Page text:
Reverse Engineering

Tony Valainis

The engine was easier than the chassis. Castle already had most of the pieces, not to mention an intimate understanding of how they were supposed to work. He made minimal concessions to modernity -- notably a fan to cool the motor and a starter so he didn't have to crank it by hand. But that was pretty much it. He replaced the pistons and bearings. He made a new distributor. He traded some parts for three authentic Miller carburetors and found the fourth, unbelievably, on the wall of a local tavern. "Thank goodness for that," he says. "Otherwise, I would have had to make it myself."

Castle used a handful of off-the-shelf components in the engine, but only after he'd massaged them to the correct dimensions. For instance, he bought valves designed for a modern Mazda engine because the stems and guides were the correct size. "They were the same as the original within two or three thousandths of an inch," he says. "I had to cut the length down and cut the head down and put keepers in. But I wasn't happy with the retainers. I found that I could use the retainers out of an Olds Aurora and machine them down to the diameter I needed."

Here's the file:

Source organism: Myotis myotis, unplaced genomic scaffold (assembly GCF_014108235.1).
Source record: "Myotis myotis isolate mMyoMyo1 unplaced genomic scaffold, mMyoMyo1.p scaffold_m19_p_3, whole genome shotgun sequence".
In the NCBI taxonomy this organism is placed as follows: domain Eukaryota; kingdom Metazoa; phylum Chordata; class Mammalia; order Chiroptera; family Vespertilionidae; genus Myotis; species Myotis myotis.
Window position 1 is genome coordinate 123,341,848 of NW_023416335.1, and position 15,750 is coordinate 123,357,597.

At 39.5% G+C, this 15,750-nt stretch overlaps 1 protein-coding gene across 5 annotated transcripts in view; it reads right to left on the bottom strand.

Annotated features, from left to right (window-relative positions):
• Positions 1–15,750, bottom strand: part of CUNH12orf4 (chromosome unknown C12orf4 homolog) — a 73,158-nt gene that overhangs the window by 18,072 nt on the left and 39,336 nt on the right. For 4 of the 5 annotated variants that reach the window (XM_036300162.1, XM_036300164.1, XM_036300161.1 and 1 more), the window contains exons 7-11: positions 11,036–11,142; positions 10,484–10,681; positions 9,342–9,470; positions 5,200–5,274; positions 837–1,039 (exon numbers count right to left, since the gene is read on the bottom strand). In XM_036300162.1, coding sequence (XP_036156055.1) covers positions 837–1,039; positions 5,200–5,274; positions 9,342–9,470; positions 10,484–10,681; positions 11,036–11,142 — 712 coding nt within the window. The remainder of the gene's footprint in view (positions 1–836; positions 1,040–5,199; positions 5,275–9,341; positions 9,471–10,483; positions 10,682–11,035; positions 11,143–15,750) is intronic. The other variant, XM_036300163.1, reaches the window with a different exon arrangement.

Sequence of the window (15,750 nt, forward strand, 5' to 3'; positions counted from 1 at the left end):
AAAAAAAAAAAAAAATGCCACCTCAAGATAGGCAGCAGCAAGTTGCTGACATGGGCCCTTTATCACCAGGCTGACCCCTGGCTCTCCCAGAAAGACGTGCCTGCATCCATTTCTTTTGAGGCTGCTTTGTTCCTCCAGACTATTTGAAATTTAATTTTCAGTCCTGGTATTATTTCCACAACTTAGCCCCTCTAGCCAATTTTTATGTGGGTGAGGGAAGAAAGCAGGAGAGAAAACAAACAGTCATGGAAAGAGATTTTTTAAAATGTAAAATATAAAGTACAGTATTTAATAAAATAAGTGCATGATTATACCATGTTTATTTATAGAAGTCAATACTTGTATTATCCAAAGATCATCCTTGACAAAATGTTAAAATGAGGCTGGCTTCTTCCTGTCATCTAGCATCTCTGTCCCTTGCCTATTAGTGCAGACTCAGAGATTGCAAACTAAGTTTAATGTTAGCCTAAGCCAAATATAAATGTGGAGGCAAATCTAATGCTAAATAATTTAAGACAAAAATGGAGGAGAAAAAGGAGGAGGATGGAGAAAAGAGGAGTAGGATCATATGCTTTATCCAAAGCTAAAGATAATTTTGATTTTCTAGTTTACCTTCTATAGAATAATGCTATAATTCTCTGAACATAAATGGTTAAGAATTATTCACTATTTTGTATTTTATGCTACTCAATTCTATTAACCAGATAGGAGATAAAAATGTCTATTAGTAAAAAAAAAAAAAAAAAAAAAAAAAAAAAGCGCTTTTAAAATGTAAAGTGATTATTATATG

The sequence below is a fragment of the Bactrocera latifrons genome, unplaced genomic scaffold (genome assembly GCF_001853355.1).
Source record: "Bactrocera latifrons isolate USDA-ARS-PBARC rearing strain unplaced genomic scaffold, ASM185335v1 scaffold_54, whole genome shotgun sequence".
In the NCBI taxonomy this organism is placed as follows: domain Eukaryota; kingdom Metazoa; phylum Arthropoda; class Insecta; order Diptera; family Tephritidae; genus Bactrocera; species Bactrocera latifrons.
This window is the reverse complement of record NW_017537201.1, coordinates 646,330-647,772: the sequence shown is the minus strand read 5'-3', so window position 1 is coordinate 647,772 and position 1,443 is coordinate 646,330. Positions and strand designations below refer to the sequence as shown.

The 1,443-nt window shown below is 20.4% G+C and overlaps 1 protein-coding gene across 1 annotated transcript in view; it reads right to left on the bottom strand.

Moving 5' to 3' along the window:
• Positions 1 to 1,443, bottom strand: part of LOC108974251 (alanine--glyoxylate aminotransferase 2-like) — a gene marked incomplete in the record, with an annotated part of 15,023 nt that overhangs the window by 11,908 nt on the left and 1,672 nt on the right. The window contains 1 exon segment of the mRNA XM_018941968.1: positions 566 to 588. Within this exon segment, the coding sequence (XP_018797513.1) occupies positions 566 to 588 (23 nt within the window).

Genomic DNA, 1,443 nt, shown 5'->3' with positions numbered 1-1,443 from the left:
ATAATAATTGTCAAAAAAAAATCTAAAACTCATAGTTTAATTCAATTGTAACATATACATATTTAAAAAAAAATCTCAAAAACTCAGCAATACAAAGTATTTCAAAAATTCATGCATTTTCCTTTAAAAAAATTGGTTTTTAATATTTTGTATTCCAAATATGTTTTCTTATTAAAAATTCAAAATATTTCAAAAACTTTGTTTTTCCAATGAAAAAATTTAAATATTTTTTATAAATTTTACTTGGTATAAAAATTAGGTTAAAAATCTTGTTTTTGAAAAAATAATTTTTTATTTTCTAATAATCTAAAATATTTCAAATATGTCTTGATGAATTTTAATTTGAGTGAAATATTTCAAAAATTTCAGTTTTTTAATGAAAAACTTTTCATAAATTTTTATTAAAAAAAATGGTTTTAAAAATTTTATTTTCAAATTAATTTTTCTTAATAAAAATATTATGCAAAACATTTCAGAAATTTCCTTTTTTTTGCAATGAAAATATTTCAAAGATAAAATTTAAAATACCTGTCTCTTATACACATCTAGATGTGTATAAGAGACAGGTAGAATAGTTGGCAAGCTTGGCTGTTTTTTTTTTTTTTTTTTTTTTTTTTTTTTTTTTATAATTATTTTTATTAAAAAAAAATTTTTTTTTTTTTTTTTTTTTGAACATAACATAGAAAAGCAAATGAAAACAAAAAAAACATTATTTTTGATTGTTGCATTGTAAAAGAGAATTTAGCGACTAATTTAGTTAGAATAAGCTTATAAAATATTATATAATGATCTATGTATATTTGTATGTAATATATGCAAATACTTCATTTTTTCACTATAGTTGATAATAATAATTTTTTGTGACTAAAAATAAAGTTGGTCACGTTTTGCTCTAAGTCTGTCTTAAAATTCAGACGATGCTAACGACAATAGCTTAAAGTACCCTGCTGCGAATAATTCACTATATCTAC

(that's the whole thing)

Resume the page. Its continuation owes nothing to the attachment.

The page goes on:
Nearly five years after beginning the project, Castle was ready to start the engine for the first time, probably, in nearly three quarters of a century. I ask him if he was worried when he punched the starter. "No, not really," he says with a shrug. "We're used to working with antiques that haven't run in forty years. You tear 'em down and you rebuild 'em, and you think nothing of firing them back up again. As long as you've got water and oil circulating..." Terry adds: "An engine's an engine."

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